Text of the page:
LONDON British scientists have won early financial backing for a new kind of anticoagulant drug they believe may prevent dangerous blood clots without causing bleeding - a previously unachievable goal.
Index Ventures, working with GlaxoSmithKline and Johnson & Johnson via an early-stage biotech fund, said on Monday it was investing $11 million in XO1, a new company set up to develop the experimental medicine.
Called ichorcumab, the new drug is still miles from reaching the market - clinical trials are only slated to start within the next two years - but the product may create a stir in a commercially important field, given its unusual properties.
It was created by scientists at the University of Cambridge and Addenbrooke's Hospital following the observation of a patient in her 50s whose blood appeared unable to clot but who had no major bleeding problems after a head injury in 2008.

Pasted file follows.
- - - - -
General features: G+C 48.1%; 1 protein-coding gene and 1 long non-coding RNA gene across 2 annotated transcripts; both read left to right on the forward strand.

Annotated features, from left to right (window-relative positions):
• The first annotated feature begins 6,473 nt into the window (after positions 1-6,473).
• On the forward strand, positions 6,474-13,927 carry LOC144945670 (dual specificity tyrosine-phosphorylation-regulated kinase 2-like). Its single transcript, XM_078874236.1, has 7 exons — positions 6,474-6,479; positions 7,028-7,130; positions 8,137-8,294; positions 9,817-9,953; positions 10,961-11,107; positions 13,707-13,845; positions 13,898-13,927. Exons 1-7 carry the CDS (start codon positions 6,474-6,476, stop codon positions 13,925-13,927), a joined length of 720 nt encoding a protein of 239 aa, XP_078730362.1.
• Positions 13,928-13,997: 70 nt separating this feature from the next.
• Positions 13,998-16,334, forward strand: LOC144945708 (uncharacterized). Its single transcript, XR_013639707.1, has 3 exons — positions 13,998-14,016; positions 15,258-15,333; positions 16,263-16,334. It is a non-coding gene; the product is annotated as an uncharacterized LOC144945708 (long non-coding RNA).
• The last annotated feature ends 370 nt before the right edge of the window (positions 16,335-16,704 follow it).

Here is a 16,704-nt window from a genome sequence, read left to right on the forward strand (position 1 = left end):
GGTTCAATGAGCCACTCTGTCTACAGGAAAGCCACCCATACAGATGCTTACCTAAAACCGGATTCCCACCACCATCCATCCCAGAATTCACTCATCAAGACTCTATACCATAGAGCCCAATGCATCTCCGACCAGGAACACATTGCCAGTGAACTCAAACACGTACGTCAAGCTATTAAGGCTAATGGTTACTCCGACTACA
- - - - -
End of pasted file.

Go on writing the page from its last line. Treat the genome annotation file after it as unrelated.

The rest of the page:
The researchers pinpointed her unusual response to a unique antibody, which they went on to synthesise.
Currently, anticoagulants are used to reduce the risk of heart attacks and strokes, but doctors have to weigh up carefully their benefits against the danger of triggering uncontrolled bleeding.
"This antibody can deliver a high degree of anticoagulation without increased bleeding; we've never seen that before," said Jim Huntingdon, a professor at the Cambridge Institute of Medical and one of the scientists behind the project.
Warfarin has been a mainstay of anticoagulation therapy for many years. More recently new drugs have been launched, including Boehringer Ingelheim's Pradaxa, Bayer and J&J's Xarelto, and Pfizer and Bristol-Myers Squibb's Eliquis.
The $11 million start-up cash for XO1 comes from a $200 million life sciences fund launched last year by Index in an unusual collaboration with GSK and J&J. The fund aims to invest in companies with just one or two projects - a so-called "asset-centric" approach.
Under the three-way deal, the venture capital firm controls all investment decisions and the two drugmakers have no preferential rights to acquire any new drugs, although they do get a useful inside view should they wish to compete for assets.
(Reporting by Ben Hirschler; editing by Keiron Henderson)